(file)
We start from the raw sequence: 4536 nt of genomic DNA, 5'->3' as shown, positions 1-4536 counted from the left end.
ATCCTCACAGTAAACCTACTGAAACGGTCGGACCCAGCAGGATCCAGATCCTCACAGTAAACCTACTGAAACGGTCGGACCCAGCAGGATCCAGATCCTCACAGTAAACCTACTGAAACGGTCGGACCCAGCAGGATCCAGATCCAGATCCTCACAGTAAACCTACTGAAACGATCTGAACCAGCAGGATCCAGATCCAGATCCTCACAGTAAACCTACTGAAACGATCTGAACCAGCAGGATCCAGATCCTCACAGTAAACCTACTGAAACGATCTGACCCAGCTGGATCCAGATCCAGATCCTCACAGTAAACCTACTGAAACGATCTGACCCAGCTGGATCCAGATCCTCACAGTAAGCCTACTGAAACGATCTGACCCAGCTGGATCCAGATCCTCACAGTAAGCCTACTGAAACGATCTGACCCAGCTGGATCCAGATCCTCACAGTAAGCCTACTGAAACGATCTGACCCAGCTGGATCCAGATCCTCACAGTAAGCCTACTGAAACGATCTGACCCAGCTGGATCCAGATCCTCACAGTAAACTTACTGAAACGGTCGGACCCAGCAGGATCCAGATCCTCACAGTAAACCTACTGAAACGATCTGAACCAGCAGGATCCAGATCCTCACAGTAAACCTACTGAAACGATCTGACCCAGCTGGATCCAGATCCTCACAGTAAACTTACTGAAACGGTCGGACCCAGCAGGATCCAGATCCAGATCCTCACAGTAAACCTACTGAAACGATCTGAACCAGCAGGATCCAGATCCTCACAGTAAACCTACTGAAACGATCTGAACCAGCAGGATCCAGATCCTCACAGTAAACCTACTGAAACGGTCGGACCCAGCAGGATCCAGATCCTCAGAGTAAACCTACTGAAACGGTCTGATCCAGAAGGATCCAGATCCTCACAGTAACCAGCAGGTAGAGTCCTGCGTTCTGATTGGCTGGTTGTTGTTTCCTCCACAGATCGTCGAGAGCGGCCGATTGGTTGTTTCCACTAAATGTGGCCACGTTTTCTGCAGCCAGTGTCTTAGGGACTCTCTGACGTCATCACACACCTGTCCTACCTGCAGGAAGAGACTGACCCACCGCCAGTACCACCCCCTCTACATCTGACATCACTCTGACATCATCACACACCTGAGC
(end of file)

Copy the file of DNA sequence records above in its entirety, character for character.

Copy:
We start from the raw sequence: 4536 nt of genomic DNA, 5'->3' as shown, positions 1-4536 counted from the left end.
ATCCTCACAGTAAACCTACTGAAACGGTCGGACCCAGCAGGATCCAGATCCTCACAGTAAACCTACTGAAACGGTCGGACCCAGCAGGATCCAGATCCTCACAGTAAACCTACTGAAACGGTCGGACCCAGCAGGATCCAGATCCAGATCCTCACAGTAAACCTACTGAAACGATCTGAACCAGCAGGATCCAGATCCAGATCCTCACAGTAAACCTACTGAAACGATCTGAACCAGCAGGATCCAGATCCTCACAGTAAACCTACTGAAACGATCTGACCCAGCTGGATCCAGATCCAGATCCTCACAGTAAACCTACTGAAACGATCTGACCCAGCTGGATCCAGATCCTCACAGTAAGCCTACTGAAACGATCTGACCCAGCTGGATCCAGATCCTCACAGTAAGCCTACTGAAACGATCTGACCCAGCTGGATCCAGATCCTCACAGTAAGCCTACTGAAACGATCTGACCCAGCTGGATCCAGATCCTCACAGTAAGCCTACTGAAACGATCTGACCCAGCTGGATCCAGATCCTCACAGTAAACTTACTGAAACGGTCGGACCCAGCAGGATCCAGATCCTCACAGTAAACCTACTGAAACGATCTGAACCAGCAGGATCCAGATCCTCACAGTAAACCTACTGAAACGATCTGACCCAGCTGGATCCAGATCCTCACAGTAAACTTACTGAAACGGTCGGACCCAGCAGGATCCAGATCCAGATCCTCACAGTAAACCTACTGAAACGATCTGAACCAGCAGGATCCAGATCCTCACAGTAAACCTACTGAAACGATCTGAACCAGCAGGATCCAGATCCTCACAGTAAACCTACTGAAACGGTCGGACCCAGCAGGATCCAGATCCTCAGAGTAAACCTACTGAAACGGTCTGATCCAGAAGGATCCAGATCCTCACAGTAACCAGCAGGTAGAGTCCTGCGTTCTGATTGGCTGGTTGTTGTTTCCTCCACAGATCGTCGAGAGCGGCCGATTGGTTGTTTCCACTAAATGTGGCCACGTTTTCTGCAGCCAGTGTCTTAGGGACTCTCTGACGTCATCACACACCTGTCCTACCTGCAGGAAGAGACTGACCCACCGCCAGTACCACCCCCTCTACATCTGACATCACTCTGACATCATCACACACCTGAGC